Showcasing an approach that infused Louis Theroux’s My Scientology Movie, Australian filmmaker Kitty Green analyses her subject through a procession of casting calls for a realisation of a crime that shook a small American town twenty years ago and remains unsolved to this very day: the murder of a young beauty pageant queen.
At the scene of the crime, a 3 page ransom note written in paper from the family home and on one of their pens. Many of the local observers pointed the finger at the parents and, in particular, the mother. We learn that a plea in front of the cameras divided opinion at the time. It continues to be the case.
We never see any of the footage. We never see footage of the victim either. Green elects to depict the crime through the multitude of potential actors given the task of resurrecting the events at the heart of the incident. In the process, the casting exercise is able to funnel various opinions to create a kaleidoscopic impression of what happened. It is an exercise in supposition, conjecture and debate rather than a single coherent angle or truth emerging through the muddy waters.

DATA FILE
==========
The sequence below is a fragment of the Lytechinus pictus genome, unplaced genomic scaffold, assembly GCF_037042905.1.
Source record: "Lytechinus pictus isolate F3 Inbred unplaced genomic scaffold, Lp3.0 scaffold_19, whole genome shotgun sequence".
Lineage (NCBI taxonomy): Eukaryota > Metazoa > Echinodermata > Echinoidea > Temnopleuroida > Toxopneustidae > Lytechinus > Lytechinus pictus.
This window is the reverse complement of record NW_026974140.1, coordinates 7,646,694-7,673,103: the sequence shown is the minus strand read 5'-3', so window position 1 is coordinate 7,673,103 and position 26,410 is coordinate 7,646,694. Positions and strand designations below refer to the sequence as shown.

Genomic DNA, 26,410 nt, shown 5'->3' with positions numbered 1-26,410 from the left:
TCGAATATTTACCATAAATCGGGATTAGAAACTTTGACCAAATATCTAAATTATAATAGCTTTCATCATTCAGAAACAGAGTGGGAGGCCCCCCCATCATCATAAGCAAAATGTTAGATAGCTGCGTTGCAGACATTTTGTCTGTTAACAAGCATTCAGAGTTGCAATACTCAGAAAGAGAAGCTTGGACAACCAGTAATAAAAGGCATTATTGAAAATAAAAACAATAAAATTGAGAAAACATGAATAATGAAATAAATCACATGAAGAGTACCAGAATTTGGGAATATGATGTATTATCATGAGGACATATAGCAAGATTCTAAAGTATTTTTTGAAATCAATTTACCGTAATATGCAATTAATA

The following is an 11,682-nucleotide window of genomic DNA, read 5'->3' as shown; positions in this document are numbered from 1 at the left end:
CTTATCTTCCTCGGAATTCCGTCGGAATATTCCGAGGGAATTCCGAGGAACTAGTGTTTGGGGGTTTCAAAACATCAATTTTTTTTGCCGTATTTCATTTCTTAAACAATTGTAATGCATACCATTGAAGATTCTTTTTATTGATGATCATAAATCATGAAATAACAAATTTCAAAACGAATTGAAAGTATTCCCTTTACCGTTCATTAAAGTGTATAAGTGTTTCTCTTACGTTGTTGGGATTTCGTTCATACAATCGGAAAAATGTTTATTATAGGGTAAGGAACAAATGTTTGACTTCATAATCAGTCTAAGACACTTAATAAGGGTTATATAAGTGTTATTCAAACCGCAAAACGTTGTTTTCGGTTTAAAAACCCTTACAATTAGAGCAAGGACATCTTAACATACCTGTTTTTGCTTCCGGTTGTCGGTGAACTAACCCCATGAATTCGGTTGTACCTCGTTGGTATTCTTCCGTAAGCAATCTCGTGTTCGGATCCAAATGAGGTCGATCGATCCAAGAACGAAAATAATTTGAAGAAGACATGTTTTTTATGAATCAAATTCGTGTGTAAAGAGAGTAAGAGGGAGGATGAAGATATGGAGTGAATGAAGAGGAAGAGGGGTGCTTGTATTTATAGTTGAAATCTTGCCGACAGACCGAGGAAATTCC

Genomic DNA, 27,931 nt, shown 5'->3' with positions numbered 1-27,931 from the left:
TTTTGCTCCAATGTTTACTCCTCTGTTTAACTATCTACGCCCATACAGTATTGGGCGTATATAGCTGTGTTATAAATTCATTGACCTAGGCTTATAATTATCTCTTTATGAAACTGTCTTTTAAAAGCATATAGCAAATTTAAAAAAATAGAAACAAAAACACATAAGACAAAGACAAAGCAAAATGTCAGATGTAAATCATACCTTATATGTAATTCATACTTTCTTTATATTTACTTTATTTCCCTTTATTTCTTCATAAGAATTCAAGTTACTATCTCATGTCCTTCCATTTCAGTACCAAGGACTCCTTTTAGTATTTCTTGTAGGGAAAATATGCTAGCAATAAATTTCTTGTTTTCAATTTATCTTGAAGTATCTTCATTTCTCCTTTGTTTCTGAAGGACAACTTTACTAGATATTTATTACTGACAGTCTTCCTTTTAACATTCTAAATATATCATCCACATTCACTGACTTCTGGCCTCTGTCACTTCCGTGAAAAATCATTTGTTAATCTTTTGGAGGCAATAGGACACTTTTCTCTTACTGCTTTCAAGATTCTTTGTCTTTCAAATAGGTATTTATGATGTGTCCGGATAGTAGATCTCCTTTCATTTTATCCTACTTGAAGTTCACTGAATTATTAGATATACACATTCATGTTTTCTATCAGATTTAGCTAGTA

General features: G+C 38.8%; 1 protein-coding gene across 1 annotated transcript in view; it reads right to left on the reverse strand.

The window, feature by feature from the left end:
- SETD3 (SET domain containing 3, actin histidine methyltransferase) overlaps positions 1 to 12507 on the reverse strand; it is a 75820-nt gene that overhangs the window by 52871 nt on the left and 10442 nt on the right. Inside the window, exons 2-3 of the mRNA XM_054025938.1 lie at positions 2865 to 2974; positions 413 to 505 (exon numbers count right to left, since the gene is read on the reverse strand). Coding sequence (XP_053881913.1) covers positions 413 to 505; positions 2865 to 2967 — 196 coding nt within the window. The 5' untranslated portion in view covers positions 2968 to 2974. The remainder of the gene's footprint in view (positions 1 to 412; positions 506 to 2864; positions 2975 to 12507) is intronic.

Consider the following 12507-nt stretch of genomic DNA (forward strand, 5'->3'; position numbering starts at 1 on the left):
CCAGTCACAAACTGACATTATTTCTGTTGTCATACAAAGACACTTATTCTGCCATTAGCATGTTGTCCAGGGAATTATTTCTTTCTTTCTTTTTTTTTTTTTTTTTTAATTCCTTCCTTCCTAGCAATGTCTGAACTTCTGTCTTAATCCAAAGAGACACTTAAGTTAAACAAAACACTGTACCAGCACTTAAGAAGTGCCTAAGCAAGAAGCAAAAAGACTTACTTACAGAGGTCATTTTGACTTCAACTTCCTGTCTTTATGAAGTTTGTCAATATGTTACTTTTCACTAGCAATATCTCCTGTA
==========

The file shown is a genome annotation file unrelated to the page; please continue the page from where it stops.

There is no resolution and Green never shows her hand. There is no presentation of her view. It is all left to the audience’s devices to walk away with an opinion. Is the exercise in bad taste? Is this gratuitous when it could provide a better public service? This isn’t Errol Morris in The Thin Blue Line or Nick Broomfield in Tales of the Grim Sleeper. There are troubling questions over the ethics of this film, because it uses a pitiful tale to evoke a documentary making exercise exploring style and form.
At times, riveting, but overall fluctuating in terms of its effectiveness, it appears that Kitty Green simply wanted to make a point about Chinese whispers and how our subjective views are cleaved from our own experiences. A curious film that impresses technically, but lacking that emotional punch.
Casting JonBenet played at the Berlin Film Festival 2017 and will likely be released in the UK later this year.